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DAVID BYRNE’S AMERICAN UTOPIA: 4 ½ STARS. “a joyful gem of a concert pic.”

Jonathan Demme’s “Stop Making Sense,” his movie of an iconic a 1983 Talking Heads live show is considered one of, if not the greatest concert films of all time. Elegant and exciting, it made everything before it seem old fashioned and everything that came after feel like an imitation.

What “Stop Making Sense” was to the 1980s a new concert film, also starring Talking Heads frontman David Byrne, is to these uncertain times. “American Utopia,” directed by Spike Lee and now playing on HBO Max, is a joyful film about everything from protesting injustice and police brutality to optimism and the celebration of life.

It’s got a good message and you can dance to it.

Filmed during the show’s 2019 Broadway run at New York’s Hudson Theatre, the film captures the cerebral but exuberant concert that features Byrne, alongside eleven musicians, all dressed alike in skinny grey suits, and all unfettered from amplifiers and the like. With wireless guitars, keyboards and all manner of other instruments on an empty stage with no other gear or risers, Byrne and Company fill the space with intricate choreography, eclectic songs, new and old, and an uplifting social message of fellowship and faith in humanity. Byrne’s enthusiasm is infectious and Spike Lee, using a combination of you-are-there camera angles, including a beautiful overhead shot, captures the jubilant postmodernist performance in glorious fashion.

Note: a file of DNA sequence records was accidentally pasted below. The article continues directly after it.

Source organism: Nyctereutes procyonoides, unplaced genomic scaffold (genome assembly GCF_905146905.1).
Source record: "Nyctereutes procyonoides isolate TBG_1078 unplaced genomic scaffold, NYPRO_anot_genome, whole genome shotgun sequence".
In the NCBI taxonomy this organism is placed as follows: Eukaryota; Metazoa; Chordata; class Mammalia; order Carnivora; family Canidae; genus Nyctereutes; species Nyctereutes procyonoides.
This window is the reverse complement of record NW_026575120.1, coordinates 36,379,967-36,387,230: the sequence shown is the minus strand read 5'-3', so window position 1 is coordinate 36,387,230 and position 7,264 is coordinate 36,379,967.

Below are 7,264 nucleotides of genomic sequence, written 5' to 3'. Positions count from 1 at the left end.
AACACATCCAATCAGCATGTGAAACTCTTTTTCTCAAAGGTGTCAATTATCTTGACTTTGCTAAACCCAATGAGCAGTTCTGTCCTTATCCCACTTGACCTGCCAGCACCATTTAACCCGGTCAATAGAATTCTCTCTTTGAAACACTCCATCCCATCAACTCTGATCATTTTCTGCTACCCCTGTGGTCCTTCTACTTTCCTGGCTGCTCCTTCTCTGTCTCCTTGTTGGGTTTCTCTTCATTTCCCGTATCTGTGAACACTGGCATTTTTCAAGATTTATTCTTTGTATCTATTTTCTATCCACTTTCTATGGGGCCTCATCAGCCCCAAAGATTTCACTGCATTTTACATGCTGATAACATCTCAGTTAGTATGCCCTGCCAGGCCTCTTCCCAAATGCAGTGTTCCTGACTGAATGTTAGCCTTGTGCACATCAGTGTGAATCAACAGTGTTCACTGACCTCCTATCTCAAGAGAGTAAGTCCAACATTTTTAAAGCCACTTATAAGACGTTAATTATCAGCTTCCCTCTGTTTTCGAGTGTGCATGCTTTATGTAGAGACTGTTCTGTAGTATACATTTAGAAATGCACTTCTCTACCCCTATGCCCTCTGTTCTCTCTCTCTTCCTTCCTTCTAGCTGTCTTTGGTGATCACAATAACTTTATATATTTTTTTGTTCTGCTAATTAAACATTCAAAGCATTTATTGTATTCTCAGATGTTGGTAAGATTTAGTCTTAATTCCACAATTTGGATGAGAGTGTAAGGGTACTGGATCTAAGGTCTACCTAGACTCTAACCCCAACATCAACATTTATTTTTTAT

It is so much more than a Talking Heads greatest hits package. There are familiar songs like “Burning Down the House,” “This Must Be the Place” and “Once in a Lifetime,” but they seamlessly blend with Byrne’s originals, written for his 2018 solo album of the same name.

Highlights, and there are many, include “Everybody’s Coming to My House,” Byrne’s ode to inclusivity and a potent cover of “Hell You Talmbout,” Janelle Monae’s protest song about police brutality. The latter song, a call and response featuring names the names of African Americans killed by police, is given extra clout by the addition of Spike Lee’s graphics that update the names mentioned in the song to include dozens of others. It is a powerful moment and an urgent call for change.

“American Utopia” is a gem. A concert film that, like “Stop Making Sense” redefines what live performance can be.

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